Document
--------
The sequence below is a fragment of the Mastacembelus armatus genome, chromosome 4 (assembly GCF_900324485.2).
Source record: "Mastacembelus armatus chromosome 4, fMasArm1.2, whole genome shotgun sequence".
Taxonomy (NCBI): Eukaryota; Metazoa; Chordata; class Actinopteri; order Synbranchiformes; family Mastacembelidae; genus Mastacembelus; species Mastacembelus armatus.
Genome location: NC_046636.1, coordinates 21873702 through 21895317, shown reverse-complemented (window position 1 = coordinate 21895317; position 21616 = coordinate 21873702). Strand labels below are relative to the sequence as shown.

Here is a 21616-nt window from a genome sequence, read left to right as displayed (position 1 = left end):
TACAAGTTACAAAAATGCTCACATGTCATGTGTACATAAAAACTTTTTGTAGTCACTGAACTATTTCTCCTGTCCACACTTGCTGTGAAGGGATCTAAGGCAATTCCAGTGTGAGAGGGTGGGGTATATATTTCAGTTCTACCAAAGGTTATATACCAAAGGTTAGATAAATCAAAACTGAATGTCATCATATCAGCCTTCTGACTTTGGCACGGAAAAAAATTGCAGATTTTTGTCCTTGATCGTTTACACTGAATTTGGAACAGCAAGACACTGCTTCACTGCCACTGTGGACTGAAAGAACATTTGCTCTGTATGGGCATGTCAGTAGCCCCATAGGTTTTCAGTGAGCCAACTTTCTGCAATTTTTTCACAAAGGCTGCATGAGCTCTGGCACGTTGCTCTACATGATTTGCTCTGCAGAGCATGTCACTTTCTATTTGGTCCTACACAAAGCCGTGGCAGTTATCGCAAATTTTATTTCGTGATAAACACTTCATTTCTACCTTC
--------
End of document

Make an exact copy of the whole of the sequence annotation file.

The sequence below is a fragment of the Mastacembelus armatus genome, chromosome 4 (assembly GCF_900324485.2).
Source record: "Mastacembelus armatus chromosome 4, fMasArm1.2, whole genome shotgun sequence".
Taxonomy (NCBI): Eukaryota; Metazoa; Chordata; class Actinopteri; order Synbranchiformes; family Mastacembelidae; genus Mastacembelus; species Mastacembelus armatus.
Genome location: NC_046636.1, coordinates 21873702 through 21895317, shown reverse-complemented (window position 1 = coordinate 21895317; position 21616 = coordinate 21873702). Strand labels below are relative to the sequence as shown.

Here is a 21616-nt window from a genome sequence, read left to right as displayed (position 1 = left end):
TACAAGTTACAAAAATGCTCACATGTCATGTGTACATAAAAACTTTTTGTAGTCACTGAACTATTTCTCCTGTCCACACTTGCTGTGAAGGGATCTAAGGCAATTCCAGTGTGAGAGGGTGGGGTATATATTTCAGTTCTACCAAAGGTTATATACCAAAGGTTAGATAAATCAAAACTGAATGTCATCATATCAGCCTTCTGACTTTGGCACGGAAAAAAATTGCAGATTTTTGTCCTTGATCGTTTACACTGAATTTGGAACAGCAAGACACTGCTTCACTGCCACTGTGGACTGAAAGAACATTTGCTCTGTATGGGCATGTCAGTAGCCCCATAGGTTTTCAGTGAGCCAACTTTCTGCAATTTTTTCACAAAGGCTGCATGAGCTCTGGCACGTTGCTCTACATGATTTGCTCTGCAGAGCATGTCACTTTCTATTTGGTCCTACACAAAGCCGTGGCAGTTATCGCAAATTTTATTTCGTGATAAACACTTCATTTCTACCTTC